Youth Cultural Angst and Hip Hop/Rap
Perhaps it would be best to continue to seemingly examine surface contributions to the African American and Latina/o youth movement that has become known as Hip Hop/ Rap. Akil Houston is a source that helps to excavate some of today’s deep layers of complex issues embedded in Hip Hop. Some of the invisiblized societal and culural wounds from before the 1970s Hiphop elders’ innovations to African American creative expression continue to fester. This toxicity flowed into the public and private spaces from the early 20th century into the 1960s and through th 1990s and on through channels of conflict that have been inherited by today’s 21st century generations. In “Who Are the Hiphop Generation” 1 notes that,
“Hip hop culture has nine expressive elements. These are; Bombing(graffiti writers), DJs, B-boys–B-girls (break dancers), emcees/rappers, street knowledge, street language, street language, street fashion, beatboxing, and entrepreneurialism (entrepreneurs). These elements help Hiphoppas or Hiphop heads, people who participate in Hip Hop culture, make sense of the world and create a worldview that speaks to and for them.2
This is what previous generations did for themselves when they became conscious of their place in time’s flow. It is what the elders of Hiphop did before it was called Hiphop/Rap. He further notes that separation from Rap which has developed a decidedly negative image and Hip Hop culturally lived lives must take place.3 In addition, Houston points to mainstream commercially motivated appropriation and resultant dilution of the culture.
As more pop culture interests became infused with Hip Hop the generic label pf HipHop and Hip Hop generation began to be used with greater frequency. In an effort to distinguish Hipphop culture from the rap industry, Hiphoppas have engaged in a process of renaming and reclaiming.4
The concept of word and naming which has been in Hiphop culture and Rap music is ritualistically invoked into the 21st century atmosphere as a way to keep breath health into the genres social consciousness.5
However this is what usually happens when consumerism’s greedy roar resounds into the sonictapestry of African American musical culture. As diasporic Africans, we need to acknowledge that our culture is joined to our music. Our culture, its successes and its problems in this society, have interacted with complex situational systems (I am not suggesting simplistic one to one causal relationships here) impacted urban lives. This web of interactions assisted in the shaping and creating a cultural space in which this youth movement, this Hiphop culture could inhale deeply, angrily, happily, defiantly.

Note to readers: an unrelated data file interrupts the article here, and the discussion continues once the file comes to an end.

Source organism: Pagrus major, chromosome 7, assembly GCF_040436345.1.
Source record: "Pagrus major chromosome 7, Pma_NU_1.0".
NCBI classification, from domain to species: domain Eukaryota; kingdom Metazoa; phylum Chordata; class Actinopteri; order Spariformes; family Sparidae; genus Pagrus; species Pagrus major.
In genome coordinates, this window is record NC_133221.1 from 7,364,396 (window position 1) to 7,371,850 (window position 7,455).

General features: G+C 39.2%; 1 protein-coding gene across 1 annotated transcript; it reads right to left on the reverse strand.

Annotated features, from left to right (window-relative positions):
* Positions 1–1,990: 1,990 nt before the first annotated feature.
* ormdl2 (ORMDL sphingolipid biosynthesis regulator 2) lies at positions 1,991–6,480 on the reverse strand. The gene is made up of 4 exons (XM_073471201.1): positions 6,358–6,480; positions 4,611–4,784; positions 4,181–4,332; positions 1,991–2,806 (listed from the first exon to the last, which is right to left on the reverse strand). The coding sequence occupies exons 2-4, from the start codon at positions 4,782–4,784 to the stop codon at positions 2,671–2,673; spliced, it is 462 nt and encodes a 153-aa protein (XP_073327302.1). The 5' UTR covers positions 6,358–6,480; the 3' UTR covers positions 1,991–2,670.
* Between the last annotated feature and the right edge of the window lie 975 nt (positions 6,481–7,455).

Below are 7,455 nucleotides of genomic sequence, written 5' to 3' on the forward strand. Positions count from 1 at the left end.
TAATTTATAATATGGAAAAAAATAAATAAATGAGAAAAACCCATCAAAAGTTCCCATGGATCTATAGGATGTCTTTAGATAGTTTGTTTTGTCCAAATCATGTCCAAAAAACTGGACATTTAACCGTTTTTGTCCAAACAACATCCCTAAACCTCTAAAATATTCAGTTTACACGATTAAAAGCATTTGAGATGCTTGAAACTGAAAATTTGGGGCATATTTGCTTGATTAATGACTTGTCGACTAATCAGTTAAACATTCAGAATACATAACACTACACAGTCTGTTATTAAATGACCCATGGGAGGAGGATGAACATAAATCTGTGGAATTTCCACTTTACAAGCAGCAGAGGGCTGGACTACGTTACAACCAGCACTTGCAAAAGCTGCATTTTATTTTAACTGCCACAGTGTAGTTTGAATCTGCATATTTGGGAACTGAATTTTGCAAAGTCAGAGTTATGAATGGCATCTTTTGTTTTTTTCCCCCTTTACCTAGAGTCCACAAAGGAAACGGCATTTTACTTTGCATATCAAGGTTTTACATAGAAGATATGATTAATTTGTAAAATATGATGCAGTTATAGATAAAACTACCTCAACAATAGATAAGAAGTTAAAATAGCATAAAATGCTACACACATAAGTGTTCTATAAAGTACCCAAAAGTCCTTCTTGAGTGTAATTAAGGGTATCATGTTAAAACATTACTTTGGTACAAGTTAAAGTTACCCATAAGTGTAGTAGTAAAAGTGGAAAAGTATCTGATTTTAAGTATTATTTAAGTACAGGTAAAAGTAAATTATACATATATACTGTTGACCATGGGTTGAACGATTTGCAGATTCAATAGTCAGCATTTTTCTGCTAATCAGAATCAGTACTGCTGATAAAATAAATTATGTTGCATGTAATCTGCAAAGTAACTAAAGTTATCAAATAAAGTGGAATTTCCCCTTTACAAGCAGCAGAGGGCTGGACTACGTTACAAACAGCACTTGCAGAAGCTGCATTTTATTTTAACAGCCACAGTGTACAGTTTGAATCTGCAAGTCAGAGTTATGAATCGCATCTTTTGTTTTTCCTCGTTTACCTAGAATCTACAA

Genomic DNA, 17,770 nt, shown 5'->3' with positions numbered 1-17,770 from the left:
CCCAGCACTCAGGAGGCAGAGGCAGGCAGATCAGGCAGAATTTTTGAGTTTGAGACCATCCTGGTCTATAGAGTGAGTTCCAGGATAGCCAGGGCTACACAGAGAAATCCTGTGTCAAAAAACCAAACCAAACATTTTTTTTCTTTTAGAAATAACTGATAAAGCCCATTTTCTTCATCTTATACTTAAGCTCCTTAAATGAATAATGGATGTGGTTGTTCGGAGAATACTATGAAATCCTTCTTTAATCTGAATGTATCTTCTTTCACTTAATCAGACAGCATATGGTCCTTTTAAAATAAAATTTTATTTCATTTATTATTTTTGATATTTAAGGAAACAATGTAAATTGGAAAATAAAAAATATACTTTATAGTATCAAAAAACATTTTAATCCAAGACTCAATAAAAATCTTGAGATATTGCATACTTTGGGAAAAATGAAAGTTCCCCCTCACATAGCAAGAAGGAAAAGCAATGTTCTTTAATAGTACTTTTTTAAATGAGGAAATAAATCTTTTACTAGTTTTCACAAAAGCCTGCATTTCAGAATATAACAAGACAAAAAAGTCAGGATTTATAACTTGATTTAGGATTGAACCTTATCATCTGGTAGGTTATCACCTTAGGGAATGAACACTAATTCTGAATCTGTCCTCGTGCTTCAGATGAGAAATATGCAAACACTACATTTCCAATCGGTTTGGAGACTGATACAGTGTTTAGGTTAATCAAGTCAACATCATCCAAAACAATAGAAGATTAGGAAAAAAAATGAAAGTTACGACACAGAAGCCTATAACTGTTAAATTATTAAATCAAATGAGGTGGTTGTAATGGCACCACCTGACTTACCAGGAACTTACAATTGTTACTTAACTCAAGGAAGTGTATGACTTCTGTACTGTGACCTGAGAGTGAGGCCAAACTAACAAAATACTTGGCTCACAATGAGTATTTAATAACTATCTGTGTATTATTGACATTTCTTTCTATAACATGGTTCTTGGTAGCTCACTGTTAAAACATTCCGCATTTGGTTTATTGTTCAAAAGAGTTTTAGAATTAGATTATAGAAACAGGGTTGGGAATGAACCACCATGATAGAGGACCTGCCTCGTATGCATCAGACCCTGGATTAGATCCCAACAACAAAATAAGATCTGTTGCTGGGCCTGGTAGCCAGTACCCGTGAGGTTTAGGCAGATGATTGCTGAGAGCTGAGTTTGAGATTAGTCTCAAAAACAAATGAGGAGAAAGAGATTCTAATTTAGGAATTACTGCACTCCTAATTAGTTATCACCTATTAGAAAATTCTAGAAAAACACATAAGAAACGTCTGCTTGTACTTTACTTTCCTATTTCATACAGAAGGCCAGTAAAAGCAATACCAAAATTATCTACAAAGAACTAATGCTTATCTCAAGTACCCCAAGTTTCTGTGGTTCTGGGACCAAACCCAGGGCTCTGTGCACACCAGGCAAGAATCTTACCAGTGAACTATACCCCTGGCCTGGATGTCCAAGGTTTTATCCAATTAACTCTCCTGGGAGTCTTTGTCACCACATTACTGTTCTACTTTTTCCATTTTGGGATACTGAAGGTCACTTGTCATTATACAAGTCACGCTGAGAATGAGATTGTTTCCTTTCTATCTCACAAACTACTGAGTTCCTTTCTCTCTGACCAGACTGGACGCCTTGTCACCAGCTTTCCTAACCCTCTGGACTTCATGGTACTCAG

It’s ironic, old schoolers involved in 1970s Bronx gangs, racial conflict and Hiphop who have continued to guard heart’s aspirations for a better world in which African Americans and all oppressed can thrive, regret their mistakes, want to help today’s youth profit from their mistakes. They are also documenting Hip Hop’s very disturbing invisibilized origins when the LA riots that propelled modern Gangsta Rap into the public’s consciousness, was years in the future. Hear them speak for themselves:
In today’s gangster style “ghettos” of our verbally abusive political mean streets to the physically violent streets of rural and urban oppressed, the need for youth who are inheriting this world to inhale deeply echoes in global socio–economo–geo-political resonance.
Hiphop is a complex cultural product replete with Africana structures (Nommo, call and response, resistance through community, innovation with improvisational rhythmic flow, dance united to song to name a few) in the late twentieth century through agitated creative angst of African American urban youths’ lived interactions with a post-industrial society in crisis.
This expressive Nommo(power of the Word) and rhythmic flow is as old as the Zambezi River.
And from the rumbling in current socio-political movements embraced by this generation . .. the fullness of their potential to change our future has not been reached.
1. Akil Houston, “Who Are the Hiphop Generation” in Beyond Blackface: Africana Images in U.S.Media, 3rd ed. (Dubuque: Kendall Hunt Publishing), 2011. 204.
3. Ibid. 205
4. Ibid., 206
5. I grateful to several of my current students for sharing robust dialogue and essays, for helping me find the courage to write this next oped. installment: Robert, Tyler, Shelly, Tyler, and Chambrea Thank you. . .